The hagiographic hand-painted Orthodox icons of Saint Sergius are known in a number of variations, with the artists following different narratives. The oldest version of Saint Sergius’s Vita depicted in religious icon paintings was written by his disciple Epiphanius the Wise in the first quarter of the 15th century. The oldest known hagiographic hand-painted icon of Saint Sergius is the one that is currently part of the iconostasis of the Holy Trinity Cathedral in the Lavra. This antique Russian icon was painted around the year 1480.

The hagiographic cycle of the published piece of saint’s icons is quite traditional: it begins with the Nativity and Baptism of the saint and carries on to tell the tale of the Education of the young Bartholomew, who encounters an Angel disguised as an Elder. This is followed by the scenes of the saint’s tonsure (and his acceptance of the name “Sergius”). The religious icon border scenes include only those miracles that the saint performed during his lifetime: the calling of the waters from the stone (7), the raising of the dead youth (8), the Vision of an Angel at liturgy (13). As a reward for his ascetic life, Sergius received the Revelation from the Mother of God who came to him with the Apostles Peter and John. This Revelation is among the most popular hagiographic scenes included in Saint Sergius hand-painted Orthodox icons.

Three scenes (9-11) depicted in this antique Russian icon tell us the story of a certain villager who heard a lot of Sergius and wanted to meet the saint. However, seeing the saint’s worn out, poor clothing, he did not believe the stories, as he expected to see a pious elder surrounded by awe and glory. The villager was greatly disappointed, but at that very moment, Sergius was called to meet the Prince with his courtiers humbly waiting at the monastery gates for the saint’s blessing. The saint gave his blessing to the Prince who then proceeded with his court to Sergius’s cell. By seeing this, the villager could not believe his eyes. After the high-ranked guests had left the convent, he approached Sergius with repentance. Sergius comforted him saying, “Child, do not be ashamed, for you are the only one who saw me correctly – as a simple man, while all others are mistaken, considering me great!” Thus, the saint showed his great humility, accepting and loving the scornful villager more than the Prince who showed such great respect. This tale, written down by Epiphanius the Wise, is rarely found in the religious icon paintings of Saint Sergius. Almost all known Eastern Orthodox icons of St. Sergius telling this story belong to the Old Believer tradition, and the given antique Russian icon is not an exception.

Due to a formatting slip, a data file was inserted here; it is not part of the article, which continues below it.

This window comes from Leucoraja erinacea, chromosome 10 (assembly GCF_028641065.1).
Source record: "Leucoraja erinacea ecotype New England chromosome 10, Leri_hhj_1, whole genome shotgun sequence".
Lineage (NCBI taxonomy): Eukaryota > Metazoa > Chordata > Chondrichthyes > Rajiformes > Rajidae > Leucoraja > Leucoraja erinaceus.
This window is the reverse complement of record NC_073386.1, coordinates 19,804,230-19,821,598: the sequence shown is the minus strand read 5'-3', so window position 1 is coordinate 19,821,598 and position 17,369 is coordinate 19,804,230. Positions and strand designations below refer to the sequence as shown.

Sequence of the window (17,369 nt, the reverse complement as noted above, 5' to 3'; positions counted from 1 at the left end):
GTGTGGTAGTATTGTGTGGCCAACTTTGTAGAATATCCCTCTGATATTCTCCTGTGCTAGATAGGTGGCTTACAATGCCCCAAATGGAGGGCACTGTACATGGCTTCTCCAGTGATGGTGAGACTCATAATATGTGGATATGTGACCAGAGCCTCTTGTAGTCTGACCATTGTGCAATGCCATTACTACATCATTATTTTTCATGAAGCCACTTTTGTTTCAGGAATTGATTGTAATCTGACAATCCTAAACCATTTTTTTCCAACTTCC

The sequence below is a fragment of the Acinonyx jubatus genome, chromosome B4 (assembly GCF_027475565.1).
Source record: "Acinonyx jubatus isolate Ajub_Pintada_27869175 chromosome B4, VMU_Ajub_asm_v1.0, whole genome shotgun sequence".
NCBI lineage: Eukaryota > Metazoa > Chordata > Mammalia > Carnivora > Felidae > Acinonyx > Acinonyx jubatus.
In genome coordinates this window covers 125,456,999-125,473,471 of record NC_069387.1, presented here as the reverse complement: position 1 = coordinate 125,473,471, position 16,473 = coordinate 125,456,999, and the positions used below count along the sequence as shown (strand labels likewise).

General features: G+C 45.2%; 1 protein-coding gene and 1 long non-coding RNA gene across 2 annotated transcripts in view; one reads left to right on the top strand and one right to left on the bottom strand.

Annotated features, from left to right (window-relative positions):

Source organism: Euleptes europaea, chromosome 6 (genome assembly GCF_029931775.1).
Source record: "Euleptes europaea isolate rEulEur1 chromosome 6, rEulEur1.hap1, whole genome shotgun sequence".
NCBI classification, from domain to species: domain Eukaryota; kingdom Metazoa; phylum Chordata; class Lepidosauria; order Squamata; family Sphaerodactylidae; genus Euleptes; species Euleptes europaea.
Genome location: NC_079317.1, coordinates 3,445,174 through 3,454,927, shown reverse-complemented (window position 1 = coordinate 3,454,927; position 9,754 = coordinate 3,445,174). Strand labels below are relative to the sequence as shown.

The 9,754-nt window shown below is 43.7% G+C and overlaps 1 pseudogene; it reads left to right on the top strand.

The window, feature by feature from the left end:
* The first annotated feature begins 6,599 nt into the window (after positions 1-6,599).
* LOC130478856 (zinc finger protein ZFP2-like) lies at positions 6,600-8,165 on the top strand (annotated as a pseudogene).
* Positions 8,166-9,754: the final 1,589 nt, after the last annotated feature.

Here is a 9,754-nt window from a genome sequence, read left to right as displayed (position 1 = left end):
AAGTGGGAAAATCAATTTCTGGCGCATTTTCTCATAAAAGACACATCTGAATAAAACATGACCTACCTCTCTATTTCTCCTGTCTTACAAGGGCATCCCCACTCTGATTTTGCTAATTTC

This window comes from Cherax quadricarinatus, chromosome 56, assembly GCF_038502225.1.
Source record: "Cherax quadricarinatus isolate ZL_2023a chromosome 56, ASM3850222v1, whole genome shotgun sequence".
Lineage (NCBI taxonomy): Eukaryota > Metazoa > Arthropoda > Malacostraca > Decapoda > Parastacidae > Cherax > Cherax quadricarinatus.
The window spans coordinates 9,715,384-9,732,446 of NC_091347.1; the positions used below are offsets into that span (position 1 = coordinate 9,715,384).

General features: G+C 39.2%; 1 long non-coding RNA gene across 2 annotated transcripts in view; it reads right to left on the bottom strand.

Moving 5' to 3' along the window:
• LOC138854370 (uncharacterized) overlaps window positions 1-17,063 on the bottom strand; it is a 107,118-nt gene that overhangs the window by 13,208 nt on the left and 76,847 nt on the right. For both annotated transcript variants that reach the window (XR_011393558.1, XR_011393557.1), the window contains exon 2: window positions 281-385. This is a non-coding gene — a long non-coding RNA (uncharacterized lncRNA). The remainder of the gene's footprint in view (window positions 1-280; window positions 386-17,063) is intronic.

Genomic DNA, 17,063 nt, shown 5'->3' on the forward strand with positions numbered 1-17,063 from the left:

The subtle color scheme, the “miniature” painting style with the careful execution of faces and details, the clear composition – all attest to the fact that this hand-painted icon was created in the second half of the 19th century in one of the Moscow provincial workshops, possibly – in the famous Old Believer center of Guslitsy. The given piece of antique Russian icons of saints is also noted for its artificial craquelure placed over the author’s original paintwork. This trick was widely used by religious icon painters who not only restored but also “aged” holy icons so that they could pass for medieval works of art.

The silver oklad cover is noteworthy for the good silverwork and the original embossed décor in the Russian style. It was made in the last quarter of the 19th century by an unknown master. Judging by the brand, this antique Russian icon in the silver oklad cover was sold through the well-known store belonged to the Zakharov Brothers in 1896-1905.